Written · August 26, 2018
Pleasure Principle: Oshun’s Mirror
Swipe left, swipe right, swipe up, swipe down.
Repeat as necessary until the image presented to you is one that you find desirable. We're blessed to live in a moment where any combination of the words offered so far can hopefully allow for folks to smile and affirm the validation of being pleased with what we see in the mirror. All Black bodies are deserving of all expressions of love. Everyone's journey will look different, and will be political simply for the fact of aligning to center Black joy as opposed to simply Black pain.
Can all the bodies of the Black Diaspora speak? When we're punished for deviating from the norm - like when Ebony Donnley and Ericka Hart were removed from VIP during Afropunk Brooklyn for donning a shirt that read "AFROPUNK sold out for White consumption " - which Black bodies are acceptable? Or can we only be subversive when it fits the acceptable narrative, thus perpetuating forms of violence particularly against Black queer, trans gender non-conforming people? This action by one of the cofounders of AFROPUNK speaks to a larger conversation around the image of the Black body and which ones are desirable.
This latest example of intraracial conflict within the Black community is unfortunately the latest example of what happens when we embody perspectives that are in service of White, hypercaptialist, cis-gendered, hetero-patriarchal norms. This is also why I continue to center my healing through spirituality, joy and pleasure. We all deserve a pleasurable existence that prevents harm from happening in the first place.
Back in June, I attended the Allied Media Conference in Detroit with a delegation of NYC-based queer feminists. The Brave Bridges crew, an homage to two feminists texts - "This Bridge Called My Back," edited by Gloria Anzaldúa and "But Some Of Us Are Brave: All the Women Are White, All the Blacks Are Men: Black Women's Studies," by Patricia Scott-Bell and Barbara Smith - attended several sessions and debriefed together throughout our time there. On the last day, I rolled out of bed in time to take part in adrienne maree brown's session, 'Pleasure Activism 101'. One of the lessons that came through that morning was adrienne guiding us to arrive at the idea that we don't have to keep putting off nirvana and that actually it's our responsibility to cultivate it now.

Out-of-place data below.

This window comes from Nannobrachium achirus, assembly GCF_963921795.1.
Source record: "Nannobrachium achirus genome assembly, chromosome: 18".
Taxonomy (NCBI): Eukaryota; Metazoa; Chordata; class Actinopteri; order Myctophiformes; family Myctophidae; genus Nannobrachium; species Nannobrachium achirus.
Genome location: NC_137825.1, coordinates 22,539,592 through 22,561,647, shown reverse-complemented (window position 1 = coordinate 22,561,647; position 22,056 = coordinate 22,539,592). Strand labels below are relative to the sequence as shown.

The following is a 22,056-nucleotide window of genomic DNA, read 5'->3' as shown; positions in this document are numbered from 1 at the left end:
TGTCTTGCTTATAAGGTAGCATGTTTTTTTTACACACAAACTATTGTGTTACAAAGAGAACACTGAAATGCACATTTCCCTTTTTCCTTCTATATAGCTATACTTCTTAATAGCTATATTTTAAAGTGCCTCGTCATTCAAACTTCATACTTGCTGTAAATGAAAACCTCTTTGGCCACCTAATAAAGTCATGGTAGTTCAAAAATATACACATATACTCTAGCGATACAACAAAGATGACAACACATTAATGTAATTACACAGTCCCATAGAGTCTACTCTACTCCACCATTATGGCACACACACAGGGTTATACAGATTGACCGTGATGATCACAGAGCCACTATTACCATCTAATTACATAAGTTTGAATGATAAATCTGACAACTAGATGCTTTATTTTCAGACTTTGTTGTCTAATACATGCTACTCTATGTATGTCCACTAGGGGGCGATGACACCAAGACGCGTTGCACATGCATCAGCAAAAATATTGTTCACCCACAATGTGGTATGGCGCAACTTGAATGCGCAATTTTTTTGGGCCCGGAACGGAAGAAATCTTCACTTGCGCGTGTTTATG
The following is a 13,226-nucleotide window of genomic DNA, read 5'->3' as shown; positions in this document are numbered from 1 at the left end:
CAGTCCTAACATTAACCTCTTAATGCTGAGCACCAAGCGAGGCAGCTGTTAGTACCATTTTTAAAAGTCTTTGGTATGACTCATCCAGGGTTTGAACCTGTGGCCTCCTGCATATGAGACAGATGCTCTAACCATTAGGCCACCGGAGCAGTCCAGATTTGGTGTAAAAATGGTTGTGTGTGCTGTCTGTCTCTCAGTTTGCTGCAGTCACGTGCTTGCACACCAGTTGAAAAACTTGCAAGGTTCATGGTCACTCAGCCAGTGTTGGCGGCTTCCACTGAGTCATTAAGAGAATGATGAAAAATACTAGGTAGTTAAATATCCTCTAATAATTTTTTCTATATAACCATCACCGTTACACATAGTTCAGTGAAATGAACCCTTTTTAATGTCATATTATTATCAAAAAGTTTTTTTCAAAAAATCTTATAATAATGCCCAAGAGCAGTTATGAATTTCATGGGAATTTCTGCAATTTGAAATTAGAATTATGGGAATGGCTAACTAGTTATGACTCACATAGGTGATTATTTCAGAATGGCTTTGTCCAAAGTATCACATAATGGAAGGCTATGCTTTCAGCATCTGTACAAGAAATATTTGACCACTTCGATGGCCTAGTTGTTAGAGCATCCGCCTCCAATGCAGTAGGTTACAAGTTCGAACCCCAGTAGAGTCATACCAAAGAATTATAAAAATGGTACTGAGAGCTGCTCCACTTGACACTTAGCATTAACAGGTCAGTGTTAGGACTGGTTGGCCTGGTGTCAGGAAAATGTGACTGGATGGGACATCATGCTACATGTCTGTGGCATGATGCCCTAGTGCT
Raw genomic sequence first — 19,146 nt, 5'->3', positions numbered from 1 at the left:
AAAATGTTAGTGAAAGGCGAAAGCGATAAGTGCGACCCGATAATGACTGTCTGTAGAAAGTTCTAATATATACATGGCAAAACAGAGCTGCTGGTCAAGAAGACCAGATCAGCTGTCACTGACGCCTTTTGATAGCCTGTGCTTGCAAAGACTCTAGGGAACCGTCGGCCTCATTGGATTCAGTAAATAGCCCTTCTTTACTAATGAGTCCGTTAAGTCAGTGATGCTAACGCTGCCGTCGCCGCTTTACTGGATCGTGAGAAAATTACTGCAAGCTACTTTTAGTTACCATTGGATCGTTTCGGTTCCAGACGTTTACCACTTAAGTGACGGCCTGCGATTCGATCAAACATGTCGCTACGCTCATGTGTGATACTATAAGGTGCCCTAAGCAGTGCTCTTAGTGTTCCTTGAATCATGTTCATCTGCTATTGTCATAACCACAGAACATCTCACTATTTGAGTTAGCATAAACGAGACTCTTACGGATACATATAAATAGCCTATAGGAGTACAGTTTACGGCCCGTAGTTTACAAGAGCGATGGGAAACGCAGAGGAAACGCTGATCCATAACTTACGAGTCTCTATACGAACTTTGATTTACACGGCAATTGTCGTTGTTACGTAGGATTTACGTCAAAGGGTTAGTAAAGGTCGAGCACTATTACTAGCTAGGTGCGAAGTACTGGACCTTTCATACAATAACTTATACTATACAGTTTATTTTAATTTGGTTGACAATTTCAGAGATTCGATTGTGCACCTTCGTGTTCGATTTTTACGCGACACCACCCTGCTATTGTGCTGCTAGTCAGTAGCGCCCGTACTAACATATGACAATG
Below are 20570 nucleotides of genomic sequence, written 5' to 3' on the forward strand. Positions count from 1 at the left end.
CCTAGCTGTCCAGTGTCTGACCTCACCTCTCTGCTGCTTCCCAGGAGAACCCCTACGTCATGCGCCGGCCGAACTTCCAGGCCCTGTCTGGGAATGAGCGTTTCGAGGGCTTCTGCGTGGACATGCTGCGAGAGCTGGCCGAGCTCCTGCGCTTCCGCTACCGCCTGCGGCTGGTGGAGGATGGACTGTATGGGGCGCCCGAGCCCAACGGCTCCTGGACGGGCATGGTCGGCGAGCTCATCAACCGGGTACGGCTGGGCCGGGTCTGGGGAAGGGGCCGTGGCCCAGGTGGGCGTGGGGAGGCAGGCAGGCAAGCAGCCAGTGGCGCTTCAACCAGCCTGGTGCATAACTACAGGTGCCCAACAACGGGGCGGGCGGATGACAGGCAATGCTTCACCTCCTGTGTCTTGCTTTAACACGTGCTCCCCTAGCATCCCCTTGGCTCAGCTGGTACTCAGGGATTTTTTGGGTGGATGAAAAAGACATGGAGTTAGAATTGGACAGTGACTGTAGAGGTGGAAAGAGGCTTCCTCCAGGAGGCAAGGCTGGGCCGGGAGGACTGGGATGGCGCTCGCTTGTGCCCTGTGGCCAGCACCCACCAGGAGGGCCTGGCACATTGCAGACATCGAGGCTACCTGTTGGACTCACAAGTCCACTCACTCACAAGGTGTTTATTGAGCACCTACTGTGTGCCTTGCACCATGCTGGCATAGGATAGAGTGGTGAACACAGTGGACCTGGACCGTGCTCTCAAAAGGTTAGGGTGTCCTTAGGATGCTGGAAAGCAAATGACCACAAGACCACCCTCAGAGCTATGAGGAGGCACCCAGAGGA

In the months that have followed, I've gone back to my personal drawing board and thought of how I could make sure that I was finding pleasure in as many of my actions as possible - but particularly to complicate the intimate ones in my life. As a survivor of sexual-based trauma, I have struggled with my body constantly - how I dress it, how I adorn it, and who has access to it. I am constantly showing love to said body for being able to carry me to places and people along my chosen path, but sitting in 'Pleasure Activism 101' reminded me another being I should be seeking advice from: Oshun, the orisha of love, sensuality and sweet water.
I had spoken to Oshun in the beginning of the year and asked for blessings as I moved to focus my energy towards serving my communities, leaving the urge to explore sexually at the altar. After offering that petition, I was celibate for the first five months of 2018. I had grown tired of people only wanting the idea of me, and not all of me. When I experienced 'Pleasure Activism 101' a month later, I was left with the following sentiment - finding nirvana now means we have to name the particular steps towards achieving that within ourselves and then radiating that outwards.
But as sweet as that sentiment was, it lead me [to] more questions - What does it mean to be divine when we share our sexual/sacral energy with others? Do we end up choosing partners that aren't worth the exchange and then end up in this predictable cycle? Swipe left, swipe right, swipe up, swipe down. Repeat as necessary until the image presented to you is one that you find desirable.